But the fruit of the Spirit is love, joy, peace, patience, kindness, goodness, faithfulness, gentleness, self-control; against such things there is no law.
Galatians 5:22-23

Notice all of these wonderful characteristics of the fruit of the Spirit! How does fruit grow on a branch? Why by remaining connected to the Vine (see John 15). Self-control is the character of someone who is resting in the Lord Jesus Christ. They are not controlled by anger, or the passing winds of any emotion. The one who is walking in the Spirit (Gal. 5:16) is able to experience anger, not be controlled by it, yet act appropriately to resolve it. On rare occasion it may exhibit itself as it did when Christ turned over tables, but most commonly the appropriate and Christlike response will be lead to a more peaceful conclusion.

A gentle answer turns away wrath, But a harsh word stirs up anger.
Proverbs 15:1

Monday, November 8, 2010

Sovereignty and Shipwrecks

"'My good children,' I replied, 'we must not despair, although we seem deserted. See how those on whose skill and good faith we depended have left us cruelly to our fate in the hour of danger. God will never do so. He has not forsaken us, and we will trust Him still.'" Johann Wyss in The Swiss Family Robinson

I grew up watching the Disney production of The Swiss Family Robinson. I loved the adventure and the resourcefulness of this family. However, it wasn't until recently that I picked up the book and found something thrilling! The film version glossed over the most powerful and important part of the story*. How was this family able to overcome these great obstacles and difficulties? In the book we see that this family is carried through every trial and triumph by entrusting themselves fully to the amazing sovereignty of God! Thanking God each morning and evening they entrust themselves to His care and go about the business of dealing with the day. Because they trust in the sovereignty of God they are able to live without bitterness towards the sailors who abandoned them, and think upon them in charity. Amazing!

We see this same fortitude and faith in the person of Joseph. How could a man be dealt so many ill turns and still move forward without bitterness, hatred and despair? Even to the point of assuring the very brothers who sold him into slavery that he bears them no ill will. Truly amazing! Yet Joseph was fully convinced of the sovereignty of God, and trusted in that. Assuring his brothers: "As for you, you meant evil against me, but God meant it for good in order to bring about this present result, to preserve many people alive. So therefore do not be afraid, I will provide for you and your little ones." (Genesis 50:20-21a)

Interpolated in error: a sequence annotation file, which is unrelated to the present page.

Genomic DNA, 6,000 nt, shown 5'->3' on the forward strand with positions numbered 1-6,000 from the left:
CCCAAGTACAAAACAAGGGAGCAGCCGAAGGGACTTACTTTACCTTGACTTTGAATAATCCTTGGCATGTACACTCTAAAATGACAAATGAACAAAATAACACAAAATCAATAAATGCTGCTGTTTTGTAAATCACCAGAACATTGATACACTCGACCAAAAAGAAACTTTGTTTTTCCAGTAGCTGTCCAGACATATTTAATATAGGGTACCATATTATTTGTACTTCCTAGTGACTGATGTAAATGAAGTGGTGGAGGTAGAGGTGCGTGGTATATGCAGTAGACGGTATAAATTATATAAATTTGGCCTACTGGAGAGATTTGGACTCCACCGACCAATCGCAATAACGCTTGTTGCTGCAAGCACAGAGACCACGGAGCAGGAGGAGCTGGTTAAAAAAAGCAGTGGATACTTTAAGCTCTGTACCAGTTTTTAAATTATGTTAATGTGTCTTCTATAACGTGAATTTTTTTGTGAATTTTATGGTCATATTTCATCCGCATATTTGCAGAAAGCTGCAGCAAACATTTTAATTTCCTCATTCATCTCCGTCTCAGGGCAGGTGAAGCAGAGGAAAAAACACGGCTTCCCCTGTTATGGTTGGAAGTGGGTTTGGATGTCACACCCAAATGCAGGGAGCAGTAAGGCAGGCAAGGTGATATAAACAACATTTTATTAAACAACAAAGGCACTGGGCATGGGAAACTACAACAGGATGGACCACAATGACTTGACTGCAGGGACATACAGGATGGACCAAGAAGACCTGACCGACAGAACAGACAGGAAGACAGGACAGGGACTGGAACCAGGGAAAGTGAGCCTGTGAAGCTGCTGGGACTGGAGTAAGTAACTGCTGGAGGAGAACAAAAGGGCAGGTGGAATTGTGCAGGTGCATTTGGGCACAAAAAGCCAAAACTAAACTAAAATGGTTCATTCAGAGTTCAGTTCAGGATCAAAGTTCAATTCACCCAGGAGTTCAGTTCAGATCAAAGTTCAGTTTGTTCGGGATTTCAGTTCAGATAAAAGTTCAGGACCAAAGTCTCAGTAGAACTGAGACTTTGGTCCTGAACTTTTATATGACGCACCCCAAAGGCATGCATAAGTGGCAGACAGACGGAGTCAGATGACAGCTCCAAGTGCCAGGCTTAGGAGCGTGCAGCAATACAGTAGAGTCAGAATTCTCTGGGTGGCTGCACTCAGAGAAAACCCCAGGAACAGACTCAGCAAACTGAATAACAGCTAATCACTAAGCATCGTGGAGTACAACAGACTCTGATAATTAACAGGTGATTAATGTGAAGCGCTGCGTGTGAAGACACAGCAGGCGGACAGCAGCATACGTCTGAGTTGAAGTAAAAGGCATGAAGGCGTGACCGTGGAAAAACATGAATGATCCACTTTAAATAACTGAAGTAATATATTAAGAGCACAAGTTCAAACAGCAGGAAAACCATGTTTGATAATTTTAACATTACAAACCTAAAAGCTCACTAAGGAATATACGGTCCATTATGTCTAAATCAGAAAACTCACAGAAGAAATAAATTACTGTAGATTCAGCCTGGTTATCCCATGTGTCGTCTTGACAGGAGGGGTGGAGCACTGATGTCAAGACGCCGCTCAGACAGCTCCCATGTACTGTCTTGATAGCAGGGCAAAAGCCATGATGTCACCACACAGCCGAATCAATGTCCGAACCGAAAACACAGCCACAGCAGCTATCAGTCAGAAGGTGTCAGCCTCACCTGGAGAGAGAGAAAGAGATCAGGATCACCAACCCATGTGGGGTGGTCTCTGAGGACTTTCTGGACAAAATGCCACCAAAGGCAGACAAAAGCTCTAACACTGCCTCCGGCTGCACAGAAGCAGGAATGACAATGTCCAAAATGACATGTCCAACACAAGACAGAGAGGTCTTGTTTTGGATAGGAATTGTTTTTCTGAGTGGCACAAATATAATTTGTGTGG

So the question for you and I is: "How big is our God?" Is our God big enough to work good through every tragedy, difficulty and heartache? Is our God big enough to redress every wrong, and free us from the need for retribution? Is our God big enough to give us assurance in times of political turmoil and financial difficulty? The God of the Bible decidedly is greater than even these meager worries necessitate. So the only question left is whether or not we are willing to trust Him.

*It should be noted that there is some disagreement as to which edition is closest to the "original" and whether certain themes were added in later editions

Monday, November 1, 2010

Of First Importance...

"For I delivered to you as of first importance what I also received..." 1 Corinthians 15:3a

How many times have you gotten all the way out to your car before you realized that you left your keys in the house? It is frustrating to realize that even though you are in the right place, missing the main point (the fact that you need the keys to run the car) means that you have to go back inside. Modern Christian pop culture has clearly missed the point, and thus Christianity at large is becoming worthless (even if it is moving towards greater "relevancy"). One recent Christian topseller tells us how we should be doing more nice things for people, because THAT'S what the gospel is about (said author neglects to mention what the Bible says the gospel is about in 1 Corinthians 15:1-5). Another trend in pop Christianity is to attempt to come up with a "green Christianity". Based on the error that the Church has replaced Israel, and the assumption that Jesus is not coming back the gospel is warped to involve how we take care of our planet. A popular Christian periodical will do everything to attach the importance to some "experience" that one must have. Other Christian books get believers wrapped up in evaluating God and the Church in terms of self-centered therapeutic methods, rather than remaining focused on the Lord.

The math hasn't changed: Jesus plus anything equals nothing.

The gospel is under attack from every direction, and each of these attacks attempt to take the focus away from Jesus and put it on ourselves. We must be aware that just because something is called "Christian" or is sold in a "Christian Bookstore" doesn't mean that it has anything to do with the faith of the Bible and the Savior revealed therein. It is because of what Jesus did on the Cross that we are forgiven, and created anew. It is because of Him that we have fellowship with our loving Father God, reject anything that takes your eyes off of Him and puts them on the world, the institutional church, the flesh or yourself. Look at Jesus.